And if AA’s terminal becomes available for other carriers – as a supplement to T1 perhaps if T1 is expanded -then gate space at JFK is suddenly not as tight as it has been. AA has been underutilizing its JFK terminal for years but at great cost. Both will resolve themselves in the covid recovery period.

        1. Tim, keep in mind that DL fills a larger portion of its seat out of LGA with connection than AA does. When you adjust for that, AA actually gets higher yield from my analysis on a lot of those markets. But of course, AA also flies them on 50 seaters, which have higher CASM than DL’s 70/76 seaters. So this is where just looking at average fare doesn’t tell the full story.

          I think once BA and other OW carriers move into T8. It will provide AA a lot of additional rent money, which will be what they need to keep T8. However, given their rapidly shrinking footprint in JFK, they may not need to even work on the rather small T8 expansion project they announced. So, I don’t see UA ever moving in there.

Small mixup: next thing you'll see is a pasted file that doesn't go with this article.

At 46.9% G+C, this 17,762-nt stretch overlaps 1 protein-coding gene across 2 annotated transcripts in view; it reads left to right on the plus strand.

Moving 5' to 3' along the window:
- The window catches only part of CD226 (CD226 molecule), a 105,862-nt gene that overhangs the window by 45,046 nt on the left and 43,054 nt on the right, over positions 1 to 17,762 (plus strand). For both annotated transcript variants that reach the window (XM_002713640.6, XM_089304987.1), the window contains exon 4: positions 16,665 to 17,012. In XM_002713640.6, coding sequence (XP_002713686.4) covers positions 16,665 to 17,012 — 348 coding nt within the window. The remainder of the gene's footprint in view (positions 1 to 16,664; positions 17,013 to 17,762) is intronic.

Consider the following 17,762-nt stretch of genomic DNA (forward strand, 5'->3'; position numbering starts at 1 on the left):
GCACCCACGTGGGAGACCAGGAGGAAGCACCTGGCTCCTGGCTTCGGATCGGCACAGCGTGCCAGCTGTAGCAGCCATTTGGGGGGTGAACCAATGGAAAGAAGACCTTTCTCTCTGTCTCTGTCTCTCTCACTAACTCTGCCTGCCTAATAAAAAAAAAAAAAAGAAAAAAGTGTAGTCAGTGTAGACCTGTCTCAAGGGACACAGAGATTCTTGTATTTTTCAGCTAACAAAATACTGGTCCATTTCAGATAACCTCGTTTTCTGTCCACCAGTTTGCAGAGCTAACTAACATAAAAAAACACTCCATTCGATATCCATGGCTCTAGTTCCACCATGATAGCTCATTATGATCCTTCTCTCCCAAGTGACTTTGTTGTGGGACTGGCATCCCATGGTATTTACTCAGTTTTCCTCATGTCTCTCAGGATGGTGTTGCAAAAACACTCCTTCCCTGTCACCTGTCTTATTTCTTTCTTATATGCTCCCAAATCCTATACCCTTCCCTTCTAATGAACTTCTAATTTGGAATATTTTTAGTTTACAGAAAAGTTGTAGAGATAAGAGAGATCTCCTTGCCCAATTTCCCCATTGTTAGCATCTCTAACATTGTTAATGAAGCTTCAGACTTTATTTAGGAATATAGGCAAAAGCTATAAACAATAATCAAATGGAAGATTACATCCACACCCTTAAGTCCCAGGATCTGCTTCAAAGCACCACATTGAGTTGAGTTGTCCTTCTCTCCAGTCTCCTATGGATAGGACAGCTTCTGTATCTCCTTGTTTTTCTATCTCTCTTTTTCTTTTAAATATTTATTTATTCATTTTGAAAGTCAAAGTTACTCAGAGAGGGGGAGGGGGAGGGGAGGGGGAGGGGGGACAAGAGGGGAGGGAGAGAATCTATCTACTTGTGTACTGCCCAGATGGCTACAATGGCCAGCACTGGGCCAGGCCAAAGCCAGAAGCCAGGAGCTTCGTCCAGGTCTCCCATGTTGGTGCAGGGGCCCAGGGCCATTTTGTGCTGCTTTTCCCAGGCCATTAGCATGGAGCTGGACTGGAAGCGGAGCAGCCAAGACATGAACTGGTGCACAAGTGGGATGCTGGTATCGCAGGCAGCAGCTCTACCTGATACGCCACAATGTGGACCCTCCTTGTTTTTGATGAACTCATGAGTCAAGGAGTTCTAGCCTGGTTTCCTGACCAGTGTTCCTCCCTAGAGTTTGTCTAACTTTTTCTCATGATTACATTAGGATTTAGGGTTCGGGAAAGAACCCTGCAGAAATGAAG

T4 will be interesting. I’d imagine the T4 expansion plan won’t go ahead for many years. As a result, I think DL will try to kick everyone out. Again, can Port Authority really force DL to take UA in there?

          I also think it’s quite likely that AS will get pushed out of JFK-LAX/SFO. They have not been competitive there since taking over from VX. It’s also possible that AA will give up on JFK-SFO and just let B6 do the hard work there.

          1. FC – As I understand it, T4 is not “owned” or “leased” from the Port Authority by Delta. An entity called (if I recall correctly) “JFKIAT”, for JFK International Air Terminal – the private entity that I believe Schiphol Airport has a stake in that built the “new” T4 20 years ago now (!) after the original International Arrivals Building and West and East Wing Departures Buildings were demolished on the same site – is the devleoper and lessor. I am unaware of what terms they have with the Port Authority, or if Delta has any special “veto power” as the largest tenant of that facility. But I think maybe the Port Authority is not the entity to “force” who uses T4?